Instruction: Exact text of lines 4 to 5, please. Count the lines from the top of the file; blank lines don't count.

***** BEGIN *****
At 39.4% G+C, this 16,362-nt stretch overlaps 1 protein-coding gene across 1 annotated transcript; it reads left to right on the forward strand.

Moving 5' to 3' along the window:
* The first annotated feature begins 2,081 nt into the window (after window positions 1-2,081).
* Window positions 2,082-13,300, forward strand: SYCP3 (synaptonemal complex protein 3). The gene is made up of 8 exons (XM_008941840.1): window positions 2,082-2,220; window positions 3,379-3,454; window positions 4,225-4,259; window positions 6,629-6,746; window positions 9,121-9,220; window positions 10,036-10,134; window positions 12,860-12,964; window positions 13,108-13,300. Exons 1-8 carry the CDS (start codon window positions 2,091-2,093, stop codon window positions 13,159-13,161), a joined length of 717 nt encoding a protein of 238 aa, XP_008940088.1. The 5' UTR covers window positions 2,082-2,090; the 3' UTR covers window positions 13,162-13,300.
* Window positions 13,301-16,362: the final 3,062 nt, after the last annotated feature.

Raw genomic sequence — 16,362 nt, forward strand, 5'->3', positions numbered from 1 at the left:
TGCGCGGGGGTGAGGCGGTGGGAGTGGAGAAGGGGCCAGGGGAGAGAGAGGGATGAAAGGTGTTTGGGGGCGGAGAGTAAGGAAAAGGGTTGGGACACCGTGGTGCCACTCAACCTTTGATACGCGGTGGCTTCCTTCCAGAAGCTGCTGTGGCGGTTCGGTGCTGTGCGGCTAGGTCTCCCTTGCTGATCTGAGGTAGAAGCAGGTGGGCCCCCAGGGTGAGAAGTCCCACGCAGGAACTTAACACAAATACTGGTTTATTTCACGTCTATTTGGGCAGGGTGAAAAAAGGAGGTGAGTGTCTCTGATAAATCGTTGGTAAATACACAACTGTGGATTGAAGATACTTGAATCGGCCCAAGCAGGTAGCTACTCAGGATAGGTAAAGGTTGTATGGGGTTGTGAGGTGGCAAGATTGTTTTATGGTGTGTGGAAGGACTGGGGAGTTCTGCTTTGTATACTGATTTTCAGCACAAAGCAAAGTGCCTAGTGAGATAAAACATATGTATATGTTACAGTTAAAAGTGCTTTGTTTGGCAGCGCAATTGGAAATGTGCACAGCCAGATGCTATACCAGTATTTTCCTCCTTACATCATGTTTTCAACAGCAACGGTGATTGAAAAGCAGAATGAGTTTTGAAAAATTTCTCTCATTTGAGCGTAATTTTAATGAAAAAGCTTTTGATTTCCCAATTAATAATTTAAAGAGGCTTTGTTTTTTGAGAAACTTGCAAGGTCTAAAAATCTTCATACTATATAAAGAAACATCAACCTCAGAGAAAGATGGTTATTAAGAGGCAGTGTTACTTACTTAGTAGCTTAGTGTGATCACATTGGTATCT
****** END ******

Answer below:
* Window positions 2,082-13,300, forward strand: SYCP3 (synaptonemal complex protein 3). The gene is made up of 8 exons (XM_008941840.1): window positions 2,082-2,220; window positions 3,379-3,454; window positions 4,225-4,259; window positions 6,629-6,746; window positions 9,121-9,220; window positions 10,036-10,134; window positions 12,860-12,964; window positions 13,108-13,300. Exons 1-8 carry the CDS (start codon window positions 2,091-2,093, stop codon window positions 13,159-13,161), a joined length of 717 nt encoding a protein of 238 aa, XP_008940088.1. The 5' UTR covers window positions 2,082-2,090; the 3' UTR covers window positions 13,162-13,300.
* Window positions 13,301-16,362: the final 3,062 nt, after the last annotated feature.